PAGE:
I hope this theory bears fruit for you.
If you would like to go back to my first answer and rate/nominate me on that one I would be most appreciative.
Roland

Roland

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QUESTION: hey roland, first off let me send you a texas size THANK YA for your help...  I need to know if theres a trick to pulling ignition switch or do ya have to go into column to get it out..... my mechanic said for instance, on a ford theres a position you can put switch in and it will come but hes not clear on a 5th ave.... whats the proper way???

Answer
Hi Carl,
Based upon the '83 manual for the tilt column it is about step #20 in the disassembly that you get to the ignition switch. So to have all the steps and illustrations the best would be for me to copy and postal mail you the pages. But going to the switch may be premature.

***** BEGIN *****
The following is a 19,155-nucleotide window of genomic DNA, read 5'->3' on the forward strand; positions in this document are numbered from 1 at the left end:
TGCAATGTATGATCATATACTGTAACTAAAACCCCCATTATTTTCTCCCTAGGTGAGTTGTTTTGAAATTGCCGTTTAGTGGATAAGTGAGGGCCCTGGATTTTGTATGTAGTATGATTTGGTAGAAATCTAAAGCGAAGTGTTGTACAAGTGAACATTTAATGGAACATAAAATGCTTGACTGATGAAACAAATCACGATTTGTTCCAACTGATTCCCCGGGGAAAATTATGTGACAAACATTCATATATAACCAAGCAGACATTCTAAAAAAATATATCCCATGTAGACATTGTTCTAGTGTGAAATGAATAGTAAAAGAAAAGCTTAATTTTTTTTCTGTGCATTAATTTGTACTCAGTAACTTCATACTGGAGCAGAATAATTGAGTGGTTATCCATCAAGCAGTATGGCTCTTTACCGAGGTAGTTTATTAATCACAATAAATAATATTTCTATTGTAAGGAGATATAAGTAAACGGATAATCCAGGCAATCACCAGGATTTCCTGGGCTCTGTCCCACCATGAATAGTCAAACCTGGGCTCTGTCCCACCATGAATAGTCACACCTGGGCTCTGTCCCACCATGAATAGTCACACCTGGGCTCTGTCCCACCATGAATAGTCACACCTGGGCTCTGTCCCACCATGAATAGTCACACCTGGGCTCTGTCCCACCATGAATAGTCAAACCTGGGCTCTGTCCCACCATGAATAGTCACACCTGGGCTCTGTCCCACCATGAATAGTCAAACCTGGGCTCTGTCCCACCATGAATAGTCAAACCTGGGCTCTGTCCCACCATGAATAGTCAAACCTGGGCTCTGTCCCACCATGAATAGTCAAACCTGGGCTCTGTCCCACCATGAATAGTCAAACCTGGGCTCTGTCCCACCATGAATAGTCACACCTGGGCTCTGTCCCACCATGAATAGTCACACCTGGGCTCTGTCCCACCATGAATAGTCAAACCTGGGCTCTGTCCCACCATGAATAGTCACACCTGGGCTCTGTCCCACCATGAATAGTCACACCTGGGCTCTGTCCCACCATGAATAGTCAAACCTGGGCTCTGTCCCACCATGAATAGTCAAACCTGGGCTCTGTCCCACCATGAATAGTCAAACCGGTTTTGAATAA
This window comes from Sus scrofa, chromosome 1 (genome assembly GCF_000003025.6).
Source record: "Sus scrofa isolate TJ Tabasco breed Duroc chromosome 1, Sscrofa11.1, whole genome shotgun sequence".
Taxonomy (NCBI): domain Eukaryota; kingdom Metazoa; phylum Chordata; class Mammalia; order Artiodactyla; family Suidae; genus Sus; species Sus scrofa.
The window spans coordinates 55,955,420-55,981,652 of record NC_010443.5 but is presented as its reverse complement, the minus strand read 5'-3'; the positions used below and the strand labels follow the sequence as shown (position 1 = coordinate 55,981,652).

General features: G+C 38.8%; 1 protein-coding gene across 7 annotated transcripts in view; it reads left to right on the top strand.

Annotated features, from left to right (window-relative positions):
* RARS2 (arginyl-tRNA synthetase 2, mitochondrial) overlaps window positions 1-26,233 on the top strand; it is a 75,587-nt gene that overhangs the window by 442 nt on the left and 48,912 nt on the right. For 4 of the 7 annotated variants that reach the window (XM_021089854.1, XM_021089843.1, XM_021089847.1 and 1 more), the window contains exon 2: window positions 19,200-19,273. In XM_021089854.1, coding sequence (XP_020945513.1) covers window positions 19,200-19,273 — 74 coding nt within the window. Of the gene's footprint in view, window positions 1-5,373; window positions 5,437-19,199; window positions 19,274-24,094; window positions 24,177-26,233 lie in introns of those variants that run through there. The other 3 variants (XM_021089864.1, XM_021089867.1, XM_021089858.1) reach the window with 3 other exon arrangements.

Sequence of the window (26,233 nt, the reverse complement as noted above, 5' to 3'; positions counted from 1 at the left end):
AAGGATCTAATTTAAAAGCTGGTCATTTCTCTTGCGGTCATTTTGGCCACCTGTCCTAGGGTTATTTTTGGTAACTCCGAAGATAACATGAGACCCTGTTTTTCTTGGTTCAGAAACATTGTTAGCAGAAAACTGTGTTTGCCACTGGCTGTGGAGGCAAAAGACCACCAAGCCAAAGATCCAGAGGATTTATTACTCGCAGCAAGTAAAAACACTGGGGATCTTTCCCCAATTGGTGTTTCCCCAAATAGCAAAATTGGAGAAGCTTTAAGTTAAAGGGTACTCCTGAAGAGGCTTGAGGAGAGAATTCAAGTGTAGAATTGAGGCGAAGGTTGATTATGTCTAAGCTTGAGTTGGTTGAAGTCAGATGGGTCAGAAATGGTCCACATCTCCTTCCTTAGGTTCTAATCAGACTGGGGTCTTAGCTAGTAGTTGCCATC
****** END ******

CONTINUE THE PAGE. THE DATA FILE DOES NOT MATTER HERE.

Thinking further I would believe that rather than going for the switch immediately it would make sense to do some circuit tracing with a volt-ohmmeter to verify that the ignition switch is the cause of the problem. The '83 manual for the Fury, New Yorker, Diplomat shows that the three wires that bring power to the steering column ignition switch from the engine compartment pass through a large multi-wire disconnect in the firewall (or bulkhead) and so at that point is where you could individually check whether there is a short to ground on any of them by unplugging the plug on the cabin side of the bulkhead and then measuring the resistance to ground of each wire when the lights are dimmed down and the ignition switch is 'off'.